Scott:

information over at talkwithhistory.

Scott:

com.

Scott:

Today we embark on a presidential pilgrimage unlike any other, a journey

Scott:

to the enigmatic and awe inspiring ruins of President's Park here in Virginia.

Scott:

Imagine this, sunlight filtering through leaves as you stroll through rolling

Scott:

fields and suddenly you come face to face with a 20 foot bust of George

Scott:

Washington or Abraham Lincoln and 41 other American leaders who came before them.

Scott:

It's an experience that's both humbling and unforgettable.

Scott:

But these aren't your typical, pristine presidential statues.

Scott:

Weathered and decaying, they stand as remnants of an ambitious dream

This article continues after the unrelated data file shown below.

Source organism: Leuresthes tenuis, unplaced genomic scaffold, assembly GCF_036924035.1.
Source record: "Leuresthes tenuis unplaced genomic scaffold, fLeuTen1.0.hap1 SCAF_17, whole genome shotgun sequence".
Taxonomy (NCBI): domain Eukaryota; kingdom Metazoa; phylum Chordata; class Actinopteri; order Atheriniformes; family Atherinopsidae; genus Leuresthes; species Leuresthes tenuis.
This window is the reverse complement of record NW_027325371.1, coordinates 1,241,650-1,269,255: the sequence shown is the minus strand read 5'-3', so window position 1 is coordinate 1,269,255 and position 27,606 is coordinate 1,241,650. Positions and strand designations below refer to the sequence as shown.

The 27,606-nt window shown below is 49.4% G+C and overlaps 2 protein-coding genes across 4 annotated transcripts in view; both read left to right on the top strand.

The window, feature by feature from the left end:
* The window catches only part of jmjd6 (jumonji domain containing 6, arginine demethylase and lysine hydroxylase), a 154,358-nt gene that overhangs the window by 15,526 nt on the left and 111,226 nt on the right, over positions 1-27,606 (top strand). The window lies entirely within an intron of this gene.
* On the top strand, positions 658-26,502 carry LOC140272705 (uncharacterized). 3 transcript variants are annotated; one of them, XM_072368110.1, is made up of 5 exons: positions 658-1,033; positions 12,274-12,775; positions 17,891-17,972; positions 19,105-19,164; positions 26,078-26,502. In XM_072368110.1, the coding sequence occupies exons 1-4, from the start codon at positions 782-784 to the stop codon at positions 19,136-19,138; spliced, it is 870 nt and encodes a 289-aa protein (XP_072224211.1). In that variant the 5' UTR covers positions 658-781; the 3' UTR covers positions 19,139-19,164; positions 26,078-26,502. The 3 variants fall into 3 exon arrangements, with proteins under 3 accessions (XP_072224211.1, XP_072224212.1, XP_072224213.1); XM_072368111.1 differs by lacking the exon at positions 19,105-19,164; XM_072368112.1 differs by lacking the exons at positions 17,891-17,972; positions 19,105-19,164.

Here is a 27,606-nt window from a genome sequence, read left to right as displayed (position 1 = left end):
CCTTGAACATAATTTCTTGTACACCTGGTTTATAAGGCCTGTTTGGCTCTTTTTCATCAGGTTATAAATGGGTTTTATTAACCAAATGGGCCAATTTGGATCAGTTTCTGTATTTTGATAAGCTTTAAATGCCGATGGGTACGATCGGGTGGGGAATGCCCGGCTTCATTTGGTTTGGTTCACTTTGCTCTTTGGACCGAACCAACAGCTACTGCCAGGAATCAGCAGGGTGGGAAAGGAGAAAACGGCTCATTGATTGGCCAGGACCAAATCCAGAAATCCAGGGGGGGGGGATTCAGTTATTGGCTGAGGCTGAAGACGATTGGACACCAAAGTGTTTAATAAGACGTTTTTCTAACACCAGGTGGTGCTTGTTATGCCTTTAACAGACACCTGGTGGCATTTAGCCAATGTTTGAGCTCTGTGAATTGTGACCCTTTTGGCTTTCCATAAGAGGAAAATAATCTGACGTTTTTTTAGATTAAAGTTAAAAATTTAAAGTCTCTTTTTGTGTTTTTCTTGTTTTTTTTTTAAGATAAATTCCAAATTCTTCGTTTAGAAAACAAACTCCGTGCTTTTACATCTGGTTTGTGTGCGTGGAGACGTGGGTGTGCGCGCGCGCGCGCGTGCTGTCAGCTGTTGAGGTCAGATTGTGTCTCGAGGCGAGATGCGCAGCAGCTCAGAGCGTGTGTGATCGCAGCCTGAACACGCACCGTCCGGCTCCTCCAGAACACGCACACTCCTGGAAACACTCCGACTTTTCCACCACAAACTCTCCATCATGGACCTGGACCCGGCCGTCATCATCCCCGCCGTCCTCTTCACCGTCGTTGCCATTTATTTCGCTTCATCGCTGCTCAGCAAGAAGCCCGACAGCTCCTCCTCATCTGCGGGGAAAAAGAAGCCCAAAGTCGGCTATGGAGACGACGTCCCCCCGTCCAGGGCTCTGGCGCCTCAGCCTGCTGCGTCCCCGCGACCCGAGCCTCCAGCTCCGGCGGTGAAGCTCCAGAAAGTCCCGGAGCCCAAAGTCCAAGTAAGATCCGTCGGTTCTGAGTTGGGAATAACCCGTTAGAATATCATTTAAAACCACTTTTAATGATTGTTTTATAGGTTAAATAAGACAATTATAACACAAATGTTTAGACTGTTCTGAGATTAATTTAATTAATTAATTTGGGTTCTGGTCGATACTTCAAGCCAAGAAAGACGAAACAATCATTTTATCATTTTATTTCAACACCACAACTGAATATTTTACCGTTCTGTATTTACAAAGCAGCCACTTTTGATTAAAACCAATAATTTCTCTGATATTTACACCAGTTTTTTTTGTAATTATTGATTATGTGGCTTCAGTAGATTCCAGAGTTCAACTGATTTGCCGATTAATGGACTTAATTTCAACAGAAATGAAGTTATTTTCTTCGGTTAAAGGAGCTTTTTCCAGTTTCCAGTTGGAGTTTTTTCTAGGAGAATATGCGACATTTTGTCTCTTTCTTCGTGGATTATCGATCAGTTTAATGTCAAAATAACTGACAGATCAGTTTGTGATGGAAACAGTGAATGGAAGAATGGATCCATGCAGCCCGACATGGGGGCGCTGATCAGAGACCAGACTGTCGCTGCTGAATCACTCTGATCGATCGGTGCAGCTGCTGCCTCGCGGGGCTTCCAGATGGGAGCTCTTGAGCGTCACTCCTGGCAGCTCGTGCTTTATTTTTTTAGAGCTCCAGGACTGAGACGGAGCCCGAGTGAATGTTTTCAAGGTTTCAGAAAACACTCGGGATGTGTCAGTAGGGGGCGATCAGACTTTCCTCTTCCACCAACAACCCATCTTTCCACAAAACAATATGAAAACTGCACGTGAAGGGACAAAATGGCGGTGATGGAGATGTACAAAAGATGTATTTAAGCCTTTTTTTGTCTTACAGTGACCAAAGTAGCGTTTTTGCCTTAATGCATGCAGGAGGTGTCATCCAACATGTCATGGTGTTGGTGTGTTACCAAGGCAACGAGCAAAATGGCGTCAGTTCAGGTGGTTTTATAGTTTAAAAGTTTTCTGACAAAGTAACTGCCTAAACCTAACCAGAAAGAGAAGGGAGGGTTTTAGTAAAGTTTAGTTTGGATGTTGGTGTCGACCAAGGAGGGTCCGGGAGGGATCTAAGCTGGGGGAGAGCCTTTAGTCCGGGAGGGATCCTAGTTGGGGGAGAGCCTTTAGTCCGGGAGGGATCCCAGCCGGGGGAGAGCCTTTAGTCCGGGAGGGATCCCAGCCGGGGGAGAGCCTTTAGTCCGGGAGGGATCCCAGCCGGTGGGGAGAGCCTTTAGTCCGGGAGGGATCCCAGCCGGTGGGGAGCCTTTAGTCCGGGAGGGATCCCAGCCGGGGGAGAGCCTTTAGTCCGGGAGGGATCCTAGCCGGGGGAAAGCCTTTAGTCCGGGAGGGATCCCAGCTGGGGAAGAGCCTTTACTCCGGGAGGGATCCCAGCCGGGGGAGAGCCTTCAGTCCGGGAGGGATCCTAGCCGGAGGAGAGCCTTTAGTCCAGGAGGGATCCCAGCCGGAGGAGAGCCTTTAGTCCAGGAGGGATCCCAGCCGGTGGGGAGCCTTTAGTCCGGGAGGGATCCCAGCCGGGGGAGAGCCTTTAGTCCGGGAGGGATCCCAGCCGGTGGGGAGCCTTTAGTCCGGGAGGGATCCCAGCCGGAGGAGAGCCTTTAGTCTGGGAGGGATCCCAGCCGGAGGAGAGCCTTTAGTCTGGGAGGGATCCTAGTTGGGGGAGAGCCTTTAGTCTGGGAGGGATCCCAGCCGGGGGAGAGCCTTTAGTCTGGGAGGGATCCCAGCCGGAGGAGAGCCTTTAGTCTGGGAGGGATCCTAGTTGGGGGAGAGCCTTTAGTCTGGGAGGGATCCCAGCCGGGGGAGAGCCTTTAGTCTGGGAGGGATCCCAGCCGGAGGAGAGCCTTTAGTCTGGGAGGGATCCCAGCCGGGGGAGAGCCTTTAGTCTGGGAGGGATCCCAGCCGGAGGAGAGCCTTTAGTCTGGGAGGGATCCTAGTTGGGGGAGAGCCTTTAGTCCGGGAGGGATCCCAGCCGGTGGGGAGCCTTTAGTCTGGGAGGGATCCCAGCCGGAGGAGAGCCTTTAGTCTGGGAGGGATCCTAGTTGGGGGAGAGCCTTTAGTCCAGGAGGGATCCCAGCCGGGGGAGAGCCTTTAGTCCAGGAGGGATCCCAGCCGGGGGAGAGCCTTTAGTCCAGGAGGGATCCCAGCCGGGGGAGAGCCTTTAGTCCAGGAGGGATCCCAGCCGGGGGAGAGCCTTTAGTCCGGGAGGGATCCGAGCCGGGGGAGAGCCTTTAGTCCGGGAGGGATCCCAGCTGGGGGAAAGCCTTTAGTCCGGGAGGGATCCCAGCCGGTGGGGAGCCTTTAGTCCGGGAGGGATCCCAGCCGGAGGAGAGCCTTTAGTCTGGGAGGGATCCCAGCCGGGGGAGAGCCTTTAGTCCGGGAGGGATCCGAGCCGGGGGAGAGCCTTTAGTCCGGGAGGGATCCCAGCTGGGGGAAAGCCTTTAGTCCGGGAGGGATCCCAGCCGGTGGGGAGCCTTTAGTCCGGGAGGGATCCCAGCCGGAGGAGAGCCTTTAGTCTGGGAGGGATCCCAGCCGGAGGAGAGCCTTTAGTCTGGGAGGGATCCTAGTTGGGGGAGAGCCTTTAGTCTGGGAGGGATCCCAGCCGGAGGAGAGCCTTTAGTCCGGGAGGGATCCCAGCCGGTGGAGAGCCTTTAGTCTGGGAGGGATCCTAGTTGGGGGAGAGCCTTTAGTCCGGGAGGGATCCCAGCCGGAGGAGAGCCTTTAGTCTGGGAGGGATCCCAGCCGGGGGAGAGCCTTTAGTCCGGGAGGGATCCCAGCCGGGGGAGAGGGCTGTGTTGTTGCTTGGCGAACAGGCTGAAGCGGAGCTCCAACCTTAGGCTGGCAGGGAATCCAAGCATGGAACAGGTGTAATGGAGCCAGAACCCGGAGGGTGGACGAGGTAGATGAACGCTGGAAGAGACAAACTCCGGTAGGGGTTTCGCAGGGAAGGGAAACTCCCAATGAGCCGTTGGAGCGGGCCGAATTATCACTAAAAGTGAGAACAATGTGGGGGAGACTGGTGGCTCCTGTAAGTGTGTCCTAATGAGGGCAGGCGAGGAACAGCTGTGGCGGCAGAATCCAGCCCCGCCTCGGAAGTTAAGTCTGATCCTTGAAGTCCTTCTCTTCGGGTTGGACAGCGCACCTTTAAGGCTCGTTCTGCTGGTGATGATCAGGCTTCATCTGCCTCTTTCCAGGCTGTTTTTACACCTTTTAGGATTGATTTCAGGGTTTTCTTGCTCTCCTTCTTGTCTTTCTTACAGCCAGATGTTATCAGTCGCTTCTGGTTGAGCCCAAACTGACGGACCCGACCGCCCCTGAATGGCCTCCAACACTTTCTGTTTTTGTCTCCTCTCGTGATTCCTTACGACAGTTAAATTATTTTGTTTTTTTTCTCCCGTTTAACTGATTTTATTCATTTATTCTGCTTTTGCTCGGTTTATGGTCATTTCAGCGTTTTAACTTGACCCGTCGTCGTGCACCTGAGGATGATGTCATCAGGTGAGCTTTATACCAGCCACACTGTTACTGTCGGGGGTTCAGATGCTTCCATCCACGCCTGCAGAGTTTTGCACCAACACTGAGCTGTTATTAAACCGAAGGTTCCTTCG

Scott:

that never quite materialized.

Scott:

Get ready to ponder the legacies of our past presidents, marvel at the power of

Scott:

nature, reclaiming man's creations, and maybe even unearth some unknown secrets

Scott:

you can use with you on your next journey to Maybe South Dakota of all places.

Scott:

So whether you're a history buff, a fan of the unusual, or simply looking

Scott:

for a virtual adventure this episode is for you, grab your headphones, buckle

Scott:

up, and let's embark on a journey to the ruins of president's park.

Scott:

So Jen, this was a lot more fun than I expected it to be.

Scott:

So tell us what we're talking about today.

Jenn:

So if you ever wonder what happens to old theme parks when they close, think

Jenn:

of like old Scooby Doo episodes and stuff.

Jenn:

So this was an established theme park outside of Colonial

Jenn:

Williamsburg, and it opened in 2004.

Jenn:

And it was busts of the first 43 presidents.